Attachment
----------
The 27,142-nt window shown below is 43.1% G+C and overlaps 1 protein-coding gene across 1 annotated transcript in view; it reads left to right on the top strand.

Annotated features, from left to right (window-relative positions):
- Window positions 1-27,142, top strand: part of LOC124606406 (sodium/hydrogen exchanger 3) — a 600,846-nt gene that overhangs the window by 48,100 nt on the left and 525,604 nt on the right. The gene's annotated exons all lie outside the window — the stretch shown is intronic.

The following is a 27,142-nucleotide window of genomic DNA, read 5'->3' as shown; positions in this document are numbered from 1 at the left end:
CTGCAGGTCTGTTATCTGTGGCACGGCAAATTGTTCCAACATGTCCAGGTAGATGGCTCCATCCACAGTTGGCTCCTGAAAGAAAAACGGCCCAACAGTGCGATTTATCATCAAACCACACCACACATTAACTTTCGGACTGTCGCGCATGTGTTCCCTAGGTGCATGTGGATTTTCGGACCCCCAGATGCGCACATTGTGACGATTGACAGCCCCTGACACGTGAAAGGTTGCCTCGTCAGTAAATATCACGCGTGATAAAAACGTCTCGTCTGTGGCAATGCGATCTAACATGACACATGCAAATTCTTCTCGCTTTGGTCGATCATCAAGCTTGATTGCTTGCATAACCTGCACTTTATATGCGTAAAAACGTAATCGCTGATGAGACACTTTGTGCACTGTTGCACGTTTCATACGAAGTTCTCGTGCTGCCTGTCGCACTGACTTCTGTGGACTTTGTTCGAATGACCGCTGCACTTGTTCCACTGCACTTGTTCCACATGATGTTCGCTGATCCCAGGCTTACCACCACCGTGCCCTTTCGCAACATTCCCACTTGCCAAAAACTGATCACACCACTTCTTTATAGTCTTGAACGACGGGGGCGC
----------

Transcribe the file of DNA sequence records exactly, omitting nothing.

The 27,142-nt window shown below is 43.1% G+C and overlaps 1 protein-coding gene across 1 annotated transcript in view; it reads left to right on the top strand.

Annotated features, from left to right (window-relative positions):
- Window positions 1-27,142, top strand: part of LOC124606406 (sodium/hydrogen exchanger 3) — a 600,846-nt gene that overhangs the window by 48,100 nt on the left and 525,604 nt on the right. The gene's annotated exons all lie outside the window — the stretch shown is intronic.

The following is a 27,142-nucleotide window of genomic DNA, read 5'->3' as shown; positions in this document are numbered from 1 at the left end:
CTGCAGGTCTGTTATCTGTGGCACGGCAAATTGTTCCAACATGTCCAGGTAGATGGCTCCATCCACAGTTGGCTCCTGAAAGAAAAACGGCCCAACAGTGCGATTTATCATCAAACCACACCACACATTAACTTTCGGACTGTCGCGCATGTGTTCCCTAGGTGCATGTGGATTTTCGGACCCCCAGATGCGCACATTGTGACGATTGACAGCCCCTGACACGTGAAAGGTTGCCTCGTCAGTAAATATCACGCGTGATAAAAACGTCTCGTCTGTGGCAATGCGATCTAACATGACACATGCAAATTCTTCTCGCTTTGGTCGATCATCAAGCTTGATTGCTTGCATAACCTGCACTTTATATGCGTAAAAACGTAATCGCTGATGAGACACTTTGTGCACTGTTGCACGTTTCATACGAAGTTCTCGTGCTGCCTGTCGCACTGACTTCTGTGGACTTTGTTCGAATGACCGCTGCACTTGTTCCACTGCACTTGTTCCACATGATGTTCGCTGATCCCAGGCTTACCACCACCGTGCCCTTTCGCAACATTCCCACTTGCCAAAAACTGATCACACCACTTCTTTATAGTCTTGAACGACGGGGGCGC